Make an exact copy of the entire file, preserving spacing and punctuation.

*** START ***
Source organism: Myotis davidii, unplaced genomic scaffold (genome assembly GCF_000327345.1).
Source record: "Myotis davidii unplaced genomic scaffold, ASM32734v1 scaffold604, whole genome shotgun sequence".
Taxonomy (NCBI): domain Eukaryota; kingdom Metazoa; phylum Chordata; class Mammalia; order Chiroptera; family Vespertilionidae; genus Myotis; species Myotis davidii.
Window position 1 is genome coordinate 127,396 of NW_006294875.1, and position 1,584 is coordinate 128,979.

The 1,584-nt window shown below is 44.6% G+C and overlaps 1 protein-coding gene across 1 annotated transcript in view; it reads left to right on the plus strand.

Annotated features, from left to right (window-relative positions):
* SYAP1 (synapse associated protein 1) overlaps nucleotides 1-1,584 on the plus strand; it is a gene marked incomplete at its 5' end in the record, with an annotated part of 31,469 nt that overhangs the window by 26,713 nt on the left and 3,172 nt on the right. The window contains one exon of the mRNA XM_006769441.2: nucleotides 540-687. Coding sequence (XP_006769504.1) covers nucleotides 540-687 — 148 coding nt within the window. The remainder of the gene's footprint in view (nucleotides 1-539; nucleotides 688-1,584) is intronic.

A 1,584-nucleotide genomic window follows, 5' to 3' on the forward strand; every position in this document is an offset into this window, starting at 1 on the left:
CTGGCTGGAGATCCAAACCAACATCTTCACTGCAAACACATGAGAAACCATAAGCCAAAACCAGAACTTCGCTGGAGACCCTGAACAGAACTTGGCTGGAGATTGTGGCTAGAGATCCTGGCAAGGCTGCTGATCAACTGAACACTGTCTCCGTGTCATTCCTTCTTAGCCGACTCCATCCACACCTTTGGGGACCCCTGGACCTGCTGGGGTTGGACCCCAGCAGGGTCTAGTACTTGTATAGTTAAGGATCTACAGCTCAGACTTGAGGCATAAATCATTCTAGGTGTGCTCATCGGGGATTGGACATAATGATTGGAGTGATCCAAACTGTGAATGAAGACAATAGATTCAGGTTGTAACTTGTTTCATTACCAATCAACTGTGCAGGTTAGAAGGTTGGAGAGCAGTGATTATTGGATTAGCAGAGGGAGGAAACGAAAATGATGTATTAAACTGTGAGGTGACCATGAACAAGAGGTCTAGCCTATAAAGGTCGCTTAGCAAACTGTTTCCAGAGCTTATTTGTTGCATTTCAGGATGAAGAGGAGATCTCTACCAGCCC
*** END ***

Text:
Source organism: Myotis davidii, unplaced genomic scaffold (genome assembly GCF_000327345.1).
Source record: "Myotis davidii unplaced genomic scaffold, ASM32734v1 scaffold604, whole genome shotgun sequence".
Taxonomy (NCBI): domain Eukaryota; kingdom Metazoa; phylum Chordata; class Mammalia; order Chiroptera; family Vespertilionidae; genus Myotis; species Myotis davidii.
Window position 1 is genome coordinate 127,396 of NW_006294875.1, and position 1,584 is coordinate 128,979.

The 1,584-nt window shown below is 44.6% G+C and overlaps 1 protein-coding gene across 1 annotated transcript in view; it reads left to right on the plus strand.

Annotated features, from left to right (window-relative positions):
* SYAP1 (synapse associated protein 1) overlaps nucleotides 1-1,584 on the plus strand; it is a gene marked incomplete at its 5' end in the record, with an annotated part of 31,469 nt that overhangs the window by 26,713 nt on the left and 3,172 nt on the right. The window contains one exon of the mRNA XM_006769441.2: nucleotides 540-687. Coding sequence (XP_006769504.1) covers nucleotides 540-687 — 148 coding nt within the window. The remainder of the gene's footprint in view (nucleotides 1-539; nucleotides 688-1,584) is intronic.

A 1,584-nucleotide genomic window follows, 5' to 3' on the forward strand; every position in this document is an offset into this window, starting at 1 on the left:
CTGGCTGGAGATCCAAACCAACATCTTCACTGCAAACACATGAGAAACCATAAGCCAAAACCAGAACTTCGCTGGAGACCCTGAACAGAACTTGGCTGGAGATTGTGGCTAGAGATCCTGGCAAGGCTGCTGATCAACTGAACACTGTCTCCGTGTCATTCCTTCTTAGCCGACTCCATCCACACCTTTGGGGACCCCTGGACCTGCTGGGGTTGGACCCCAGCAGGGTCTAGTACTTGTATAGTTAAGGATCTACAGCTCAGACTTGAGGCATAAATCATTCTAGGTGTGCTCATCGGGGATTGGACATAATGATTGGAGTGATCCAAACTGTGAATGAAGACAATAGATTCAGGTTGTAACTTGTTTCATTACCAATCAACTGTGCAGGTTAGAAGGTTGGAGAGCAGTGATTATTGGATTAGCAGAGGGAGGAAACGAAAATGATGTATTAAACTGTGAGGTGACCATGAACAAGAGGTCTAGCCTATAAAGGTCGCTTAGCAAACTGTTTCCAGAGCTTATTTGTTGCATTTCAGGATGAAGAGGAGATCTCTACCAGCCC